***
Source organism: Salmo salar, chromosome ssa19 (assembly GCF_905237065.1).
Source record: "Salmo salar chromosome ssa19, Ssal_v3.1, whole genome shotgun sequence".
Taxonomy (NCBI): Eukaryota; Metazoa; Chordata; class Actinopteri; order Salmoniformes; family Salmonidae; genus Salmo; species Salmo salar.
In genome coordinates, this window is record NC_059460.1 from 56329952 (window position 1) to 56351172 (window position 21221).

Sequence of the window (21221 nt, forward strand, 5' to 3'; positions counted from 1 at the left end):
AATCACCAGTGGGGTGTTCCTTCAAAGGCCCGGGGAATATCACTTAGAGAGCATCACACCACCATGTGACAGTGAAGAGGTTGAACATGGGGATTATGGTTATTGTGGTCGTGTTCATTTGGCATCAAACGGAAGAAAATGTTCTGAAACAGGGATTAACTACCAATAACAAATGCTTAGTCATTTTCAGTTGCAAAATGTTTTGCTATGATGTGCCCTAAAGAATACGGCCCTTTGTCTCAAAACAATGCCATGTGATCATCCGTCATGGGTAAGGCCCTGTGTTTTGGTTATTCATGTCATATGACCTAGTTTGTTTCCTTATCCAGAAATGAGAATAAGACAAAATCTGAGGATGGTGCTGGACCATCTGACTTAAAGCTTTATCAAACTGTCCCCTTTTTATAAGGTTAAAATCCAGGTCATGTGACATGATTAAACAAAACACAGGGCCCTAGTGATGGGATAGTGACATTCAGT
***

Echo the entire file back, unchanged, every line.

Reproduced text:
Source organism: Salmo salar, chromosome ssa19 (assembly GCF_905237065.1).
Source record: "Salmo salar chromosome ssa19, Ssal_v3.1, whole genome shotgun sequence".
Taxonomy (NCBI): Eukaryota; Metazoa; Chordata; class Actinopteri; order Salmoniformes; family Salmonidae; genus Salmo; species Salmo salar.
In genome coordinates, this window is record NC_059460.1 from 56329952 (window position 1) to 56351172 (window position 21221).

Sequence of the window (21221 nt, forward strand, 5' to 3'; positions counted from 1 at the left end):
AATCACCAGTGGGGTGTTCCTTCAAAGGCCCGGGGAATATCACTTAGAGAGCATCACACCACCATGTGACAGTGAAGAGGTTGAACATGGGGATTATGGTTATTGTGGTCGTGTTCATTTGGCATCAAACGGAAGAAAATGTTCTGAAACAGGGATTAACTACCAATAACAAATGCTTAGTCATTTTCAGTTGCAAAATGTTTTGCTATGATGTGCCCTAAAGAATACGGCCCTTTGTCTCAAAACAATGCCATGTGATCATCCGTCATGGGTAAGGCCCTGTGTTTTGGTTATTCATGTCATATGACCTAGTTTGTTTCCTTATCCAGAAATGAGAATAAGACAAAATCTGAGGATGGTGCTGGACCATCTGACTTAAAGCTTTATCAAACTGTCCCCTTTTTATAAGGTTAAAATCCAGGTCATGTGACATGATTAAACAAAACACAGGGCCCTAGTGATGGGATAGTGACATTCAGT